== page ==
“When people think of civil war, they think of the first civil war, and in their minds that’s what the second civil war looks like…and of course that’s not quite the case,” Walter said. “What we are heading towards is a form of civil war, riots. This is the 21st century version of civil war, and especially in a country with a strong government and a strong military, that is the United States.”

Walter went on to say that riots are “more decentralized” and tend to be fights between multiple groups. “They use unconventional tactics. They target infrastructure.” They target civilians. They use domestic terrorism and guerrilla warfare. Hit and run and bombs,” she said.

Right-wing extremists are known to turn to the novel The Turner Diaries, dubbed the far-right bible, as a blueprint for how to overthrow powerful governments like the United States. This book is a fictional story of a civil war against the US government.

“One of the things it says is don’t fight the us armyYou know, avoid it at all costs. By going directly to targets across the country that are difficult to defend against and dispersing them, it makes it harder for the government to identify you, infiltrate and eliminate you completely,” Walter told the Post.

Research shows that terrorists like the Oklahoma City bomber are inspired by the “Turner Diaries.”

At a recent meeting at the White House, a group of historians warned President Joe Biden that the United States faces threats no different than those seen in the pre-Civil War period, The Washington Post reports. reported on Wednesday.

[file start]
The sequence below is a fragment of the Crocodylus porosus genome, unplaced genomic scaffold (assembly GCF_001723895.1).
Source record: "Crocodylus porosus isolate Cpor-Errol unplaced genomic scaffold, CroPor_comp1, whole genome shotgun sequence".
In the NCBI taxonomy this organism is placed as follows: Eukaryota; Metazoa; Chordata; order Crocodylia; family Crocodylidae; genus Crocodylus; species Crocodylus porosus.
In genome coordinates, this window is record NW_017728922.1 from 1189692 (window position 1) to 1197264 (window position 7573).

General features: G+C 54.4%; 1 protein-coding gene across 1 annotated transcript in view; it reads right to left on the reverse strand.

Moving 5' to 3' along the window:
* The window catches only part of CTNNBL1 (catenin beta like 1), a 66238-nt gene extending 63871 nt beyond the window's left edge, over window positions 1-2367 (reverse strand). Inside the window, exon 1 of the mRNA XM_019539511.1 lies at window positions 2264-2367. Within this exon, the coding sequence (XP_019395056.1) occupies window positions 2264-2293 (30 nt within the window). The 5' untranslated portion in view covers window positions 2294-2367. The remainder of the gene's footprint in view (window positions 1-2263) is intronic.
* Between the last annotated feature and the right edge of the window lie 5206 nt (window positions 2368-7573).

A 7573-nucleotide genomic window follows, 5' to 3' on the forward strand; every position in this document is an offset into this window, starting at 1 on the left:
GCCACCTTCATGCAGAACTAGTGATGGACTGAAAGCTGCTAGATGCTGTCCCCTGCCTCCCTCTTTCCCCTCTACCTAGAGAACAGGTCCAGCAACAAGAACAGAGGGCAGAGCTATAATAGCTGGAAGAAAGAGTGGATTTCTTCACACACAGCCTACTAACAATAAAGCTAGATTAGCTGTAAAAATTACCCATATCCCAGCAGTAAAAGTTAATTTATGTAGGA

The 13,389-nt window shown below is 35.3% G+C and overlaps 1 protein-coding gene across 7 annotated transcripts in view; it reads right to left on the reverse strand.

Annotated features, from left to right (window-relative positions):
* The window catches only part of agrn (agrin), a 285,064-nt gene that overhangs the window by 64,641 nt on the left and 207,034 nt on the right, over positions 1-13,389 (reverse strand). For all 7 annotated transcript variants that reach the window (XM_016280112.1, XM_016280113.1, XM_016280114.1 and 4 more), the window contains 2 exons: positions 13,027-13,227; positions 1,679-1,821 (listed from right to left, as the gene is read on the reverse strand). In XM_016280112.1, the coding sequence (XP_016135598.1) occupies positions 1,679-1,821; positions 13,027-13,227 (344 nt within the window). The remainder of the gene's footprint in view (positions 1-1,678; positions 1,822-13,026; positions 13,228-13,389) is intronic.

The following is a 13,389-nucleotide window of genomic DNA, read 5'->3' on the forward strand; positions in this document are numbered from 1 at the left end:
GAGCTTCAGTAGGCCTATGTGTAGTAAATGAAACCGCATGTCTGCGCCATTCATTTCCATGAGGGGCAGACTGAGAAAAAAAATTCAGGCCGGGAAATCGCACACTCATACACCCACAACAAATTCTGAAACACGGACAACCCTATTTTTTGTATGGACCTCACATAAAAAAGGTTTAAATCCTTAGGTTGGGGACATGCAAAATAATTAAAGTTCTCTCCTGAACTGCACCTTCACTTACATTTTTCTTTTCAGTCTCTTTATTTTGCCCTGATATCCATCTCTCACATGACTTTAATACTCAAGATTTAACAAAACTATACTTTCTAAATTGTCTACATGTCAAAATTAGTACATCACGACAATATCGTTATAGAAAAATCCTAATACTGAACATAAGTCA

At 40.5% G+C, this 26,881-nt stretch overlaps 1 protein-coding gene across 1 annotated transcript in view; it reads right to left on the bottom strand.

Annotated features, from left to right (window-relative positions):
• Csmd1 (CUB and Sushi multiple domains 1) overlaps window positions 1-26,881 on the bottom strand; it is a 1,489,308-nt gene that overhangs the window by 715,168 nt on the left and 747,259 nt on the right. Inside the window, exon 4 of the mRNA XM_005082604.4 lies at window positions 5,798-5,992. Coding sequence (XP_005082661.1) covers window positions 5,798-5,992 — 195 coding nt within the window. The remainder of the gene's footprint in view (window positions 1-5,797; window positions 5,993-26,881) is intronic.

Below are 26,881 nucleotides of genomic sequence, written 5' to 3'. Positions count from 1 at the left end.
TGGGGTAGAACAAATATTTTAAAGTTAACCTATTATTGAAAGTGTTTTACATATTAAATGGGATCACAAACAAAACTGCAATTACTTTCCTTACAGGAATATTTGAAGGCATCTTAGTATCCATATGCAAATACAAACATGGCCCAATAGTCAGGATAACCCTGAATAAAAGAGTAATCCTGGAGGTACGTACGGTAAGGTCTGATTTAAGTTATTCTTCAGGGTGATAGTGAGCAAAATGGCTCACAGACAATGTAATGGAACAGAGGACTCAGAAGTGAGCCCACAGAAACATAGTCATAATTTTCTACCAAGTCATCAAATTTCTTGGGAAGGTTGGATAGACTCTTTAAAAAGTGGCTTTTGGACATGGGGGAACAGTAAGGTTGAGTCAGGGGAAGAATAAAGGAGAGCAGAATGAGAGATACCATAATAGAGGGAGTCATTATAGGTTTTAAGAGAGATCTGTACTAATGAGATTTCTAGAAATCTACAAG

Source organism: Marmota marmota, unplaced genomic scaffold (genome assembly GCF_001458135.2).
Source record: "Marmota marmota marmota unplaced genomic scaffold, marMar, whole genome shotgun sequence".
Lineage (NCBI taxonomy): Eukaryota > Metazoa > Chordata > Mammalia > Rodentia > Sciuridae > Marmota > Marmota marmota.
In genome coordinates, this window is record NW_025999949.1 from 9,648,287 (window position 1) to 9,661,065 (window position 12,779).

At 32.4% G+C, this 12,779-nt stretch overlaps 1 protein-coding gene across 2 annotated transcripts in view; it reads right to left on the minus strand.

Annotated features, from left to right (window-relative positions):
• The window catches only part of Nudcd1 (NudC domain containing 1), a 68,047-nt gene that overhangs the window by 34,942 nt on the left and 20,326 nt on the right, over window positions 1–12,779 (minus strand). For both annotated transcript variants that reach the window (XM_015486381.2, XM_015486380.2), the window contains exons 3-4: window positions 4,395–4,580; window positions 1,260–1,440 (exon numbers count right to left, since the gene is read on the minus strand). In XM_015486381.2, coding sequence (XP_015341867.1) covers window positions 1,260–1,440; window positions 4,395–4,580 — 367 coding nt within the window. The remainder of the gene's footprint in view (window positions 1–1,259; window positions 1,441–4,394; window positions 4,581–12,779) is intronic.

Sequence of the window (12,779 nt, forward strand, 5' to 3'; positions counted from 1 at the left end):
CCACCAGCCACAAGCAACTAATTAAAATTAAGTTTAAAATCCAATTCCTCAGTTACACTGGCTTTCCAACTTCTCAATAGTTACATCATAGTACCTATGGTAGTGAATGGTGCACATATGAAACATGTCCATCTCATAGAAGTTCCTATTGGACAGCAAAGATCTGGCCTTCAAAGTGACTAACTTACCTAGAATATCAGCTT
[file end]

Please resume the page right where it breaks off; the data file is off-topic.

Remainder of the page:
Historian Michael Beschloss, who has argued that US democracy is in danger of survival, was reportedly among the scholars who spoke with Biden. While sounding alarm bells about the threats American democracy now faces, Beschloss also says it’s unlikely that America’s civil war will resemble his devastating war of the 1860s.

Beschloss Said In a social media post on Thursday, he wrote, “If any civil war were to face the American people (God forbid), like 1861 to 1865, two armies would be one overriding problem.” Fighting over[slavery]is unlikely, but there are sporadic and increasing outbursts of violence against the federal government in an attempt to enforce the rule of law.”